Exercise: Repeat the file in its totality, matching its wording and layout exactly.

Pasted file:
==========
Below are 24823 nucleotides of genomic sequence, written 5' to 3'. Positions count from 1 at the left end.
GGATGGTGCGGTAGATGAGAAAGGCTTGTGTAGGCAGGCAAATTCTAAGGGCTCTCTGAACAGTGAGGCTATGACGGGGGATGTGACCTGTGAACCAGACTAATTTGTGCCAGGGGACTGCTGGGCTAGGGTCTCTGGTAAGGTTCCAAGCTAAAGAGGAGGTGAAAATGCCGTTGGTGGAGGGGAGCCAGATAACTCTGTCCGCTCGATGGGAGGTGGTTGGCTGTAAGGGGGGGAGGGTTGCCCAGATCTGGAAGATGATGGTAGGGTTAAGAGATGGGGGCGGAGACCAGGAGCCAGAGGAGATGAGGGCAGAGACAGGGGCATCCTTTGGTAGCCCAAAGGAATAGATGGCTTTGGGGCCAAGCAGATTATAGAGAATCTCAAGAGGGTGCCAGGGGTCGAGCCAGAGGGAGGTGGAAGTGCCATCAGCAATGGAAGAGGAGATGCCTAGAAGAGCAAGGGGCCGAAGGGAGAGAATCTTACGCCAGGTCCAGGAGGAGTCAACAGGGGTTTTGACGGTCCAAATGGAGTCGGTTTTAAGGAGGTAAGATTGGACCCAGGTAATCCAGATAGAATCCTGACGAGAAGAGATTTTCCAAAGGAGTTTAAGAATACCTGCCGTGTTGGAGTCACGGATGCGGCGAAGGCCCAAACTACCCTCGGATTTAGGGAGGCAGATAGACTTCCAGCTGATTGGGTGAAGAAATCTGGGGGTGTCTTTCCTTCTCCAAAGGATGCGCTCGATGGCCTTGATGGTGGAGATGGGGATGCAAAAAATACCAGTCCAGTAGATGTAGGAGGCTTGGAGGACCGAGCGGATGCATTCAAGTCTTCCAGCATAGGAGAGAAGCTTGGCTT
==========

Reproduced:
Below are 24823 nucleotides of genomic sequence, written 5' to 3'. Positions count from 1 at the left end.
GGATGGTGCGGTAGATGAGAAAGGCTTGTGTAGGCAGGCAAATTCTAAGGGCTCTCTGAACAGTGAGGCTATGACGGGGGATGTGACCTGTGAACCAGACTAATTTGTGCCAGGGGACTGCTGGGCTAGGGTCTCTGGTAAGGTTCCAAGCTAAAGAGGAGGTGAAAATGCCGTTGGTGGAGGGGAGCCAGATAACTCTGTCCGCTCGATGGGAGGTGGTTGGCTGTAAGGGGGGGAGGGTTGCCCAGATCTGGAAGATGATGGTAGGGTTAAGAGATGGGGGCGGAGACCAGGAGCCAGAGGAGATGAGGGCAGAGACAGGGGCATCCTTTGGTAGCCCAAAGGAATAGATGGCTTTGGGGCCAAGCAGATTATAGAGAATCTCAAGAGGGTGCCAGGGGTCGAGCCAGAGGGAGGTGGAAGTGCCATCAGCAATGGAAGAGGAGATGCCTAGAAGAGCAAGGGGCCGAAGGGAGAGAATCTTACGCCAGGTCCAGGAGGAGTCAACAGGGGTTTTGACGGTCCAAATGGAGTCGGTTTTAAGGAGGTAAGATTGGACCCAGGTAATCCAGATAGAATCCTGACGAGAAGAGATTTTCCAAAGGAGTTTAAGAATACCTGCCGTGTTGGAGTCACGGATGCGGCGAAGGCCCAAACTACCCTCGGATTTAGGGAGGCAGATAGACTTCCAGCTGATTGGGTGAAGAAATCTGGGGGTGTCTTTCCTTCTCCAAAGGATGCGCTCGATGGCCTTGATGGTGGAGATGGGGATGCAAAAAATACCAGTCCAGTAGATGTAGGAGGCTTGGAGGACCGAGCGGATGCATTCAAGTCTTCCAGCATAGGAGAGAAGCTTGGCTT